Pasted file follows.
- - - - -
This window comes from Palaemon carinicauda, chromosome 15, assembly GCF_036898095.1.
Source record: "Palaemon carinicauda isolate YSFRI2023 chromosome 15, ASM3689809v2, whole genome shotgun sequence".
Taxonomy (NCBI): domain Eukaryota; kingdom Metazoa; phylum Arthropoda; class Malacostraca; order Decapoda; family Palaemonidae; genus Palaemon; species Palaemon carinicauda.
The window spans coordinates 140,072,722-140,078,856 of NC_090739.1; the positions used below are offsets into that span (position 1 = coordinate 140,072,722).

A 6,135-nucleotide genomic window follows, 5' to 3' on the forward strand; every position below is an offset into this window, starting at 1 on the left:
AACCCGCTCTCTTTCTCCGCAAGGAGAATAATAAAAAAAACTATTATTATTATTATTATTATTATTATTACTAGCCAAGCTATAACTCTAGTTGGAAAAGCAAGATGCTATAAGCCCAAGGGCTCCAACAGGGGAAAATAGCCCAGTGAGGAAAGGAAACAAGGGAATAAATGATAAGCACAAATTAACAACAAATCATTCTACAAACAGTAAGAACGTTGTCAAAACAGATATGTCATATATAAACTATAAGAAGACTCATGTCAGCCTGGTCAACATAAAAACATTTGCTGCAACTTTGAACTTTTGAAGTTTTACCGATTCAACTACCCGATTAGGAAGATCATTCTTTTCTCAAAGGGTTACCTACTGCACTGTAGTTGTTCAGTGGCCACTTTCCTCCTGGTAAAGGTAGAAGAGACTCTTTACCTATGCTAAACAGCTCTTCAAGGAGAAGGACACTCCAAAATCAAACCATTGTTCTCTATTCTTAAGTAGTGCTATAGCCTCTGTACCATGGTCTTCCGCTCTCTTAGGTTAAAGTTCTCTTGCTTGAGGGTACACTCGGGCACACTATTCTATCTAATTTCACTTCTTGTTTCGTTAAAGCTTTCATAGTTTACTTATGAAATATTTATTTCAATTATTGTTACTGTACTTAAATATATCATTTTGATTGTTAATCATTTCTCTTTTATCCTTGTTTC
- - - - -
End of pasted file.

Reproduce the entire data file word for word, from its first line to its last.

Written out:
This window comes from Palaemon carinicauda, chromosome 15, assembly GCF_036898095.1.
Source record: "Palaemon carinicauda isolate YSFRI2023 chromosome 15, ASM3689809v2, whole genome shotgun sequence".
Taxonomy (NCBI): domain Eukaryota; kingdom Metazoa; phylum Arthropoda; class Malacostraca; order Decapoda; family Palaemonidae; genus Palaemon; species Palaemon carinicauda.
The window spans coordinates 140,072,722-140,078,856 of NC_090739.1; the positions used below are offsets into that span (position 1 = coordinate 140,072,722).

A 6,135-nucleotide genomic window follows, 5' to 3' on the forward strand; every position below is an offset into this window, starting at 1 on the left:
AACCCGCTCTCTTTCTCCGCAAGGAGAATAATAAAAAAAACTATTATTATTATTATTATTATTATTATTACTAGCCAAGCTATAACTCTAGTTGGAAAAGCAAGATGCTATAAGCCCAAGGGCTCCAACAGGGGAAAATAGCCCAGTGAGGAAAGGAAACAAGGGAATAAATGATAAGCACAAATTAACAACAAATCATTCTACAAACAGTAAGAACGTTGTCAAAACAGATATGTCATATATAAACTATAAGAAGACTCATGTCAGCCTGGTCAACATAAAAACATTTGCTGCAACTTTGAACTTTTGAAGTTTTACCGATTCAACTACCCGATTAGGAAGATCATTCTTTTCTCAAAGGGTTACCTACTGCACTGTAGTTGTTCAGTGGCCACTTTCCTCCTGGTAAAGGTAGAAGAGACTCTTTACCTATGCTAAACAGCTCTTCAAGGAGAAGGACACTCCAAAATCAAACCATTGTTCTCTATTCTTAAGTAGTGCTATAGCCTCTGTACCATGGTCTTCCGCTCTCTTAGGTTAAAGTTCTCTTGCTTGAGGGTACACTCGGGCACACTATTCTATCTAATTTCACTTCTTGTTTCGTTAAAGCTTTCATAGTTTACTTATGAAATATTTATTTCAATTATTGTTACTGTACTTAAATATATCATTTTGATTGTTAATCATTTCTCTTTTATCCTTGTTTC